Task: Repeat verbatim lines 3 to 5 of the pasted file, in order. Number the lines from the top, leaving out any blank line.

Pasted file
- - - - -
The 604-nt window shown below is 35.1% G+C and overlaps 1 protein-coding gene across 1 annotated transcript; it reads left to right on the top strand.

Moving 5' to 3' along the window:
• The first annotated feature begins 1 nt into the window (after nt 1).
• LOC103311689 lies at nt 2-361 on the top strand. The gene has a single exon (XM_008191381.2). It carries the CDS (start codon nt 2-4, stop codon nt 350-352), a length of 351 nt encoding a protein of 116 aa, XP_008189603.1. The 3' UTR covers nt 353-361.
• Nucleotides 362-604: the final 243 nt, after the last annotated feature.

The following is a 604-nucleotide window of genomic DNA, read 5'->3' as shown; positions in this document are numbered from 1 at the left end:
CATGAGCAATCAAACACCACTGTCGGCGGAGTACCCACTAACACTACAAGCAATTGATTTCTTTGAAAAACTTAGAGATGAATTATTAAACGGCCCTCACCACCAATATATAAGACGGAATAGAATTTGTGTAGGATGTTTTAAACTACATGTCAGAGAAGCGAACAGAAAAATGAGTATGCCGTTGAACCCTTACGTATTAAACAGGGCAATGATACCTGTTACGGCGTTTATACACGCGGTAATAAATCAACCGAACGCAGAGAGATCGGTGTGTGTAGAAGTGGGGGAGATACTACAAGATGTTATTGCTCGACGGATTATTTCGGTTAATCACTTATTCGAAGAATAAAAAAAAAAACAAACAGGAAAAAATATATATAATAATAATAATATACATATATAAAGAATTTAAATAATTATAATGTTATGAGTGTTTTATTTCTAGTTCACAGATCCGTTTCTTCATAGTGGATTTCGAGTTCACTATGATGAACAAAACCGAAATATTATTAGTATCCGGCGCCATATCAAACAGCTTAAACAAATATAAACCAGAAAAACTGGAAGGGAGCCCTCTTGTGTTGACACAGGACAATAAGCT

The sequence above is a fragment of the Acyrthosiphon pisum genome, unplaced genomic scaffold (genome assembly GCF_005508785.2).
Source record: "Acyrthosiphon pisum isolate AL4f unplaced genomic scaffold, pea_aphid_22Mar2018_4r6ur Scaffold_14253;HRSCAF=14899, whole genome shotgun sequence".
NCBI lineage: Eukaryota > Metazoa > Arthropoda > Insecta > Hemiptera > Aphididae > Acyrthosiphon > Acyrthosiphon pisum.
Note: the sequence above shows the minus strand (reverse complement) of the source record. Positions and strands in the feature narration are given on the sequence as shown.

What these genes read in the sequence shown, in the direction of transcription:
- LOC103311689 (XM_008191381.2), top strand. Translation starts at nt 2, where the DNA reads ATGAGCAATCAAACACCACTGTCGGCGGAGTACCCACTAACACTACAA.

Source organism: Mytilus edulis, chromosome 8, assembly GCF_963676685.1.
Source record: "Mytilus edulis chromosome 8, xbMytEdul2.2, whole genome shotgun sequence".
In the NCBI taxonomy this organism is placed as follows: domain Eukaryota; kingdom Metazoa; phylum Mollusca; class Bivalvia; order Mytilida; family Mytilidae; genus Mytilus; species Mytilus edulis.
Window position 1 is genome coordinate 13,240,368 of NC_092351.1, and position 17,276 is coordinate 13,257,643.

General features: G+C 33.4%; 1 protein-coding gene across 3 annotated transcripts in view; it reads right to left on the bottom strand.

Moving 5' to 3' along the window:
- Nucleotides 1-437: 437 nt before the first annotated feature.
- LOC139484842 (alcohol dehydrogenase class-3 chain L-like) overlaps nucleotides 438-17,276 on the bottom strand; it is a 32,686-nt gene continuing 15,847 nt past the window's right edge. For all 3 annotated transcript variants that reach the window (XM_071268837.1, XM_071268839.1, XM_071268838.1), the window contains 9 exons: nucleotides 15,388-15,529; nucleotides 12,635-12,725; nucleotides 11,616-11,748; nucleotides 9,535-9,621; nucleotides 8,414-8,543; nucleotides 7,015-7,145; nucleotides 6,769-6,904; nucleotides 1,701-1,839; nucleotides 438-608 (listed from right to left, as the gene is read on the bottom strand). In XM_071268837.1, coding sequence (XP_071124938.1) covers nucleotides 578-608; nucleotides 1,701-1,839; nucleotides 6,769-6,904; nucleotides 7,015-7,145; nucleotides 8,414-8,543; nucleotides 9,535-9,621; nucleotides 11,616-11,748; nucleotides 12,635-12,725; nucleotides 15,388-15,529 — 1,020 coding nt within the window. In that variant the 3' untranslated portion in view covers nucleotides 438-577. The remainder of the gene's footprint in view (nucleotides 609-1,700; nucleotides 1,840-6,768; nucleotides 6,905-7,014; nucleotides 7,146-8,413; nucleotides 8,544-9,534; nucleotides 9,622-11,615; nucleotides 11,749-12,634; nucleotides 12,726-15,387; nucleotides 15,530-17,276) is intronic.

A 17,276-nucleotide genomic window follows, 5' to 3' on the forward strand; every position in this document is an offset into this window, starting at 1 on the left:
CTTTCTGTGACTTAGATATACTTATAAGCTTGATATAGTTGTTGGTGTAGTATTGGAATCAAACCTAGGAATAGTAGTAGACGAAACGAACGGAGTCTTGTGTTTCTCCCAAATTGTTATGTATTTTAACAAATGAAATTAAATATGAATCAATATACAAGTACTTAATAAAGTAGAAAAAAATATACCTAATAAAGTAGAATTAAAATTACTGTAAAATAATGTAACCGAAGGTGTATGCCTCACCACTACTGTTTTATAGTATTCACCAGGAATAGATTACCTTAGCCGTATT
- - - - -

• The first annotated feature begins 1 nt into the window (after nt 1).
• LOC103311689 lies at nt 2-361 on the top strand. The gene has a single exon (XM_008191381.2). It carries the CDS (start codon nt 2-4, stop codon nt 350-352), a length of 351 nt encoding a protein of 116 aa, XP_008189603.1. The 3' UTR covers nt 353-361.
• Nucleotides 362-604: the final 243 nt, after the last annotated feature.